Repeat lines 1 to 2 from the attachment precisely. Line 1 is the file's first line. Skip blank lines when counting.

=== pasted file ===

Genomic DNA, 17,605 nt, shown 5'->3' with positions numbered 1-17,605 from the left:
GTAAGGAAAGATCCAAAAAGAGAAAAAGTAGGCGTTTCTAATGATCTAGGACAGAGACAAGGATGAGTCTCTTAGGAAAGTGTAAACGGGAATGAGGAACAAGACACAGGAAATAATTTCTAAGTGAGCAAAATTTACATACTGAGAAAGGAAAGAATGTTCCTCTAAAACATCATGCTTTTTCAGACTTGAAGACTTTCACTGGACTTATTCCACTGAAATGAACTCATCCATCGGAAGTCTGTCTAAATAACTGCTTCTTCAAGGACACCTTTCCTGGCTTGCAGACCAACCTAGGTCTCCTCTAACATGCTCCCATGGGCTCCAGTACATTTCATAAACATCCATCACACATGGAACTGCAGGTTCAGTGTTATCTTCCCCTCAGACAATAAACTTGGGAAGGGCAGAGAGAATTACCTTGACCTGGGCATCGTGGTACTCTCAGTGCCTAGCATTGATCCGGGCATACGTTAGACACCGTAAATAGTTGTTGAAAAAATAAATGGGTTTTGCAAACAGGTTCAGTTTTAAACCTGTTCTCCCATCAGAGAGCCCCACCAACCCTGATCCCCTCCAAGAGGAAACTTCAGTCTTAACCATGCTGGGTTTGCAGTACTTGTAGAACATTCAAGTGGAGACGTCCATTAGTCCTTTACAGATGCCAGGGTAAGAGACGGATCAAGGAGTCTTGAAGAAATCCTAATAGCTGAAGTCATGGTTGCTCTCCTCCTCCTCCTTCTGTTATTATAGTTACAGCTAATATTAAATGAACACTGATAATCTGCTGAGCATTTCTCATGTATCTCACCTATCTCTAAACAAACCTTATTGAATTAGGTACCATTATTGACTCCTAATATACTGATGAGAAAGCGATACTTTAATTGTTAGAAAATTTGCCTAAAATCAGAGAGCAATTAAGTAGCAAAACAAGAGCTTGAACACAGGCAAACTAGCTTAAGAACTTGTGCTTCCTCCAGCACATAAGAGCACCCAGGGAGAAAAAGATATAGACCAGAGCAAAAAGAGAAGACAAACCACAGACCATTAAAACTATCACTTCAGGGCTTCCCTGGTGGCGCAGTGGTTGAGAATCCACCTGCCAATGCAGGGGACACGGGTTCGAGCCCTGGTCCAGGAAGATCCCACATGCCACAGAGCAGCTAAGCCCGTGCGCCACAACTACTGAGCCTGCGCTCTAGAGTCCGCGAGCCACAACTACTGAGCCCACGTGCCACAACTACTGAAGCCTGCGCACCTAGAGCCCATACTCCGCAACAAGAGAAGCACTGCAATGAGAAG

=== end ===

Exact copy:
Genomic DNA, 17,605 nt, shown 5'->3' with positions numbered 1-17,605 from the left:
GTAAGGAAAGATCCAAAAAGAGAAAAAGTAGGCGTTTCTAATGATCTAGGACAGAGACAAGGATGAGTCTCTTAGGAAAGTGTAAACGGGAATGAGGAACAAGACACAGGAAATAATTTCTAAGTGAGCAAAATTTACATACTGAGAAAGGAAAGAATGTTCCTCTAAAACATCATGCTTTTTCAGACTTGAAGACTTTCACTGGACTTATTCCACTGAAATGAACTCATCCATCGGAAGTCTGTCTAAATAACTGCTTCTTCAAGGACACCTTTCCTGGCTTGCAGACCAACCTAGGTCTCCTCTAACATGCTCCCATGGGCTCCAGTACATTTCATAAACATCCATCACACATGGAACTGCAGGTTCAGTGTTATCTTCCCCTCAGACAATAAACTTGGGAAGGGCAGAGAGAATTACCTTGACCTGGGCATCGTGGTACTCTCAGTGCCTAGCATTGATCCGGGCATACGTTAGACACCGTAAATAGTTGTTGAAAAAATAAATGGGTTTTGCAAACAGGTTCAGTTTTAAACCTGTTCTCCCATCAGAGAGCCCCACCAACCCTGATCCCCTCCAAGAGGAAACTTCAGTCTTAACCATGCTGGGTTTGCAGTACTTGTAGAACATTCAAGTGGAGACGTCCATTAGTCCTTTACAGATGCCAGGGTAAGAGACGGATCAAGGAGTCTTGAAGAAATCCTAATAGCTGAAGTCATGGTTGCTCTCCTCCTCCTCCTTCTGTTATTATAGTTACAGCTAATATTAAATGAACACTGATAATCTGCTGAGCATTTCTCATGTATCTCACCTATCTCTAAACAAACCTTATTGAATTAGGTACCATTATTGACTCCTAATATACTGATGAGAAAGCGATACTTTAATTGTTAGAAAATTTGCCTAAAATCAGAGAGCAATTAAGTAGCAAAACAAGAGCTTGAACACAGGCAAACTAGCTTAAGAACTTGTGCTTCCTCCAGCACATAAGAGCACCCAGGGAGAAAAAGATATAGACCAGAGCAAAAAGAGAAGACAAACCACAGACCATTAAAACTATCACTTCAGGGCTTCCCTGGTGGCGCAGTGGTTGAGAATCCACCTGCCAATGCAGGGGACACGGGTTCGAGCCCTGGTCCAGGAAGATCCCACATGCCACAGAGCAGCTAAGCCCGTGCGCCACAACTACTGAGCCTGCGCTCTAGAGTCCGCGAGCCACAACTACTGAGCCCACGTGCCACAACTACTGAAGCCTGCGCACCTAGAGCCCATACTCCGCAACAAGAGAAGCACTGCAATGAGAAG